tion the fatal effects sprung from the spread of education. While thoughtless or superficial writers pretend to find in education the remedy of all social evils, as a matter of fact education has become the source of a vast amount of human suffering in modern times, under which those whose education is their only patrimony or source of income suffer most." This is sufficiently explicit, and also manifests the solidarity of all forms of liberty and modern civilization. Those who attack them all show that they appreciate the truth of things a great deal better than those who try to attack some and save others.
4. Then there are the philosophers of the newest school, who, seizing upon the plain fact that all liberty is subject to moral restraints, as we shall presently see, are forcing upon us, or trying to force upon us, by legislation, restraints on liberty derived from altruistic dogmas, and, in general, under the high-sounding name of ethics, are assuming a charter for interference wherever they choose to allege that they have moral grounds for believing that things ought to be as they want them.
5. Finally, the anarchists, taking liberty to mean that a man ought to be a law unto himself, and that there should be no other law, have shown from another side that we should try to find out what liberty is.
The History of the Dogma of Natural Liberty.—The history of the dogma of the natural liberty of all men, with the cognate dogma of the natural equality of all men, would be an important topic for exhaustive treatment by itself. From the notes which I have made on the subject I condense as far as possible the following view of it:
Slavery in the classical states seems to have rested upon the law of war, that the vanquished man with his family and all his property fell under the good pleasure of the conqueror. Xenophon states this law explicitly: "The law is well known among all men that, when a state goes to war, the property and bodies of all in the state are the property of the captors. You will, therefore, not possess wrongfully whatever you get, but, if you permit them to retain anything, it will be out of humanity." It seems that the reason why slaves in antiquity so universally accepted their fate was that they understood that such was the fortune of war. They acquiesced in it as according to the rules of the game. The earliest writer in date whom I have found who utters the dogma of liberty is Philemon (fl. c. 350 b. c.): "No one by nature ever was born a slave, but ill-fortune enslaved the body." Aristotle discusses the subject in the third and fourth chapters of the first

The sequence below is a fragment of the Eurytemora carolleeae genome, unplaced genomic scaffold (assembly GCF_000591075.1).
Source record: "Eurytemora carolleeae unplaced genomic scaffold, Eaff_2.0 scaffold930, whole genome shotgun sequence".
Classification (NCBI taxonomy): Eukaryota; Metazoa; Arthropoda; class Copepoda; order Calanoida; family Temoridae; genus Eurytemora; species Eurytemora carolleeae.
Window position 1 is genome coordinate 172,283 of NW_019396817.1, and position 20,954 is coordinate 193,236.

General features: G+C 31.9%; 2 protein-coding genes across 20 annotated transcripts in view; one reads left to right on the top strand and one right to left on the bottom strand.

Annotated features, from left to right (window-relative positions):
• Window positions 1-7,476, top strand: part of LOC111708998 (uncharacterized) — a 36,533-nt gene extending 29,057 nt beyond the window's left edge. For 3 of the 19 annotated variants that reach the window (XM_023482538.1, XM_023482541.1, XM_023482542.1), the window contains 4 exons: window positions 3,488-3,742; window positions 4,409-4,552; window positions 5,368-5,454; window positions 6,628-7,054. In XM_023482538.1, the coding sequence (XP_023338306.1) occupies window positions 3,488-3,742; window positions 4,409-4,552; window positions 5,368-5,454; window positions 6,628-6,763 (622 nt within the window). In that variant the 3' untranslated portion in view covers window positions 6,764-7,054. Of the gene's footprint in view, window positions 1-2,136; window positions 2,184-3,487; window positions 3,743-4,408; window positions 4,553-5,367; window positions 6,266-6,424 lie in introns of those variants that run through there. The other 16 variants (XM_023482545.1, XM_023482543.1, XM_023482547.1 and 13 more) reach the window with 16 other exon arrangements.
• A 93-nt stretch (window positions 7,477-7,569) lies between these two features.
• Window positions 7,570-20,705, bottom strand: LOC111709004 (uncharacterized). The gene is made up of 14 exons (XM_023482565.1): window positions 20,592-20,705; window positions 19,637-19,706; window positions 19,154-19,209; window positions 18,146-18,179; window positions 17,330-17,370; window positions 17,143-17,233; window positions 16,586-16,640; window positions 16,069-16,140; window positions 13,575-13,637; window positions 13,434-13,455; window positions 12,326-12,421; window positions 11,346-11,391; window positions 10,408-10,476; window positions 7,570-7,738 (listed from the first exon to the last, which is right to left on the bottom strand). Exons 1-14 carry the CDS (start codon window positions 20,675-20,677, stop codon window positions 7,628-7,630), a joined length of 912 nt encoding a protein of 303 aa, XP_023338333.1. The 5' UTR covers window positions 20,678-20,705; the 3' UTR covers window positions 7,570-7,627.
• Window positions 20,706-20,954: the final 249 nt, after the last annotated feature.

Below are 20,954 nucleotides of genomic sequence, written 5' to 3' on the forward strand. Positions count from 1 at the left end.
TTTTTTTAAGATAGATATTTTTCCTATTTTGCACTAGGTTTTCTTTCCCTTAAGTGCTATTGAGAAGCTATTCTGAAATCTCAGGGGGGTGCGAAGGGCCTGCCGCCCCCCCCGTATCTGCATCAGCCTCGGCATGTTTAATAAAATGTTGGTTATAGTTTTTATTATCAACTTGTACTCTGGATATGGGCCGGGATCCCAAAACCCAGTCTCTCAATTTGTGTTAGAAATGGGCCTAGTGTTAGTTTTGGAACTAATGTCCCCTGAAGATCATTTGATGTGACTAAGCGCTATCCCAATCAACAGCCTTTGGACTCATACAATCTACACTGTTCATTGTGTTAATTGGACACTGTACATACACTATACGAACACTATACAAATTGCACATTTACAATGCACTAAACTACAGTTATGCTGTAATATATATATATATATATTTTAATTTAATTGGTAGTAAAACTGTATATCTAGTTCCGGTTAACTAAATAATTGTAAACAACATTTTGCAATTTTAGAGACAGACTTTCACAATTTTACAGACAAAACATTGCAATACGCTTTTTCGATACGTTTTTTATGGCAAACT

- Karoly, "The Dilemmas of Labor and Education," London, 1884, introd., x.
- "Kyroped.," vii, 5, 73. Cf. "Memorab.," ii, 2, 2, and Polybius, ii, 58, 9.
- Frag. 39 in Meineke, "Com. Graec," iv, S. 47.